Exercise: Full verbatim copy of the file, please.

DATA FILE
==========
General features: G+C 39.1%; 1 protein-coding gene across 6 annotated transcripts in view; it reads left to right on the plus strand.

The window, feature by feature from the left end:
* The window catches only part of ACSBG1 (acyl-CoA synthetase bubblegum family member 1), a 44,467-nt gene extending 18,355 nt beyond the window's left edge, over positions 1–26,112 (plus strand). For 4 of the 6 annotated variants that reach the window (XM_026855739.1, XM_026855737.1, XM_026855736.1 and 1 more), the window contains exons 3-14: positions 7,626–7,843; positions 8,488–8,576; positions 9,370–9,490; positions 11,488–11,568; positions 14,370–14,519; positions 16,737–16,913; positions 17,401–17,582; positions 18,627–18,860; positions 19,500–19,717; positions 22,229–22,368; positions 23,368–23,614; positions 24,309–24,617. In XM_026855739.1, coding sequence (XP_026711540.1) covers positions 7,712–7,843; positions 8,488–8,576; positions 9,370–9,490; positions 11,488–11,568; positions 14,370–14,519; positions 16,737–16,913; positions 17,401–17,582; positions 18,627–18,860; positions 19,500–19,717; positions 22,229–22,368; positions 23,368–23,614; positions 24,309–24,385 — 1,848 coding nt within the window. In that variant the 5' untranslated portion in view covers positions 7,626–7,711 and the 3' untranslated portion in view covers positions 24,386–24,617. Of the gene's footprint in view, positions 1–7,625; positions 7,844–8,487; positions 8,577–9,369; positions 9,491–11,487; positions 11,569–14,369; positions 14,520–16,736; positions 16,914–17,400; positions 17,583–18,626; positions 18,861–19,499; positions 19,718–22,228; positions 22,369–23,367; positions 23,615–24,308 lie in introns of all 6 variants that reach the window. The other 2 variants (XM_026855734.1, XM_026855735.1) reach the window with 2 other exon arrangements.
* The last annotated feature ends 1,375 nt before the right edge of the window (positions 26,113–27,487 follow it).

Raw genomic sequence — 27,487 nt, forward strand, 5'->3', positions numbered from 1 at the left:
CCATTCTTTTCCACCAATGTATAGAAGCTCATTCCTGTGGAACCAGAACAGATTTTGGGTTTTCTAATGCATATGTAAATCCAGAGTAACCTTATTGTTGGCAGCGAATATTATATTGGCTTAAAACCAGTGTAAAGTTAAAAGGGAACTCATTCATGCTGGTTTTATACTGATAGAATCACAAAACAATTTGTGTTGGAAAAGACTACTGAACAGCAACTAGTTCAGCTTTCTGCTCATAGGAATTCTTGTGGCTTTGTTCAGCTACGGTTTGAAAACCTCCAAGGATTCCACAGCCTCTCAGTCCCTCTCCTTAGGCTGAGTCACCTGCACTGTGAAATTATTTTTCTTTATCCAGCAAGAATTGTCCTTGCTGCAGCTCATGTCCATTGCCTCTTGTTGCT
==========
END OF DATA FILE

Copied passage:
General features: G+C 39.1%; 1 protein-coding gene across 6 annotated transcripts in view; it reads left to right on the plus strand.

The window, feature by feature from the left end:
* The window catches only part of ACSBG1 (acyl-CoA synthetase bubblegum family member 1), a 44,467-nt gene extending 18,355 nt beyond the window's left edge, over positions 1–26,112 (plus strand). For 4 of the 6 annotated variants that reach the window (XM_026855739.1, XM_026855737.1, XM_026855736.1 and 1 more), the window contains exons 3-14: positions 7,626–7,843; positions 8,488–8,576; positions 9,370–9,490; positions 11,488–11,568; positions 14,370–14,519; positions 16,737–16,913; positions 17,401–17,582; positions 18,627–18,860; positions 19,500–19,717; positions 22,229–22,368; positions 23,368–23,614; positions 24,309–24,617. In XM_026855739.1, coding sequence (XP_026711540.1) covers positions 7,712–7,843; positions 8,488–8,576; positions 9,370–9,490; positions 11,488–11,568; positions 14,370–14,519; positions 16,737–16,913; positions 17,401–17,582; positions 18,627–18,860; positions 19,500–19,717; positions 22,229–22,368; positions 23,368–23,614; positions 24,309–24,385 — 1,848 coding nt within the window. In that variant the 5' untranslated portion in view covers positions 7,626–7,711 and the 3' untranslated portion in view covers positions 24,386–24,617. Of the gene's footprint in view, positions 1–7,625; positions 7,844–8,487; positions 8,577–9,369; positions 9,491–11,487; positions 11,569–14,369; positions 14,520–16,736; positions 16,914–17,400; positions 17,583–18,626; positions 18,861–19,499; positions 19,718–22,228; positions 22,369–23,367; positions 23,615–24,308 lie in introns of all 6 variants that reach the window. The other 2 variants (XM_026855734.1, XM_026855735.1) reach the window with 2 other exon arrangements.
* The last annotated feature ends 1,375 nt before the right edge of the window (positions 26,113–27,487 follow it).

Raw genomic sequence — 27,487 nt, forward strand, 5'->3', positions numbered from 1 at the left:
CCATTCTTTTCCACCAATGTATAGAAGCTCATTCCTGTGGAACCAGAACAGATTTTGGGTTTTCTAATGCATATGTAAATCCAGAGTAACCTTATTGTTGGCAGCGAATATTATATTGGCTTAAAACCAGTGTAAAGTTAAAAGGGAACTCATTCATGCTGGTTTTATACTGATAGAATCACAAAACAATTTGTGTTGGAAAAGACTACTGAACAGCAACTAGTTCAGCTTTCTGCTCATAGGAATTCTTGTGGCTTTGTTCAGCTACGGTTTGAAAACCTCCAAGGATTCCACAGCCTCTCAGTCCCTCTCCTTAGGCTGAGTCACCTGCACTGTGAAATTATTTTTCTTTATCCAGCAAGAATTGTCCTTGCTGCAGCTCATGTCCATTGCCTCTTGTTGCT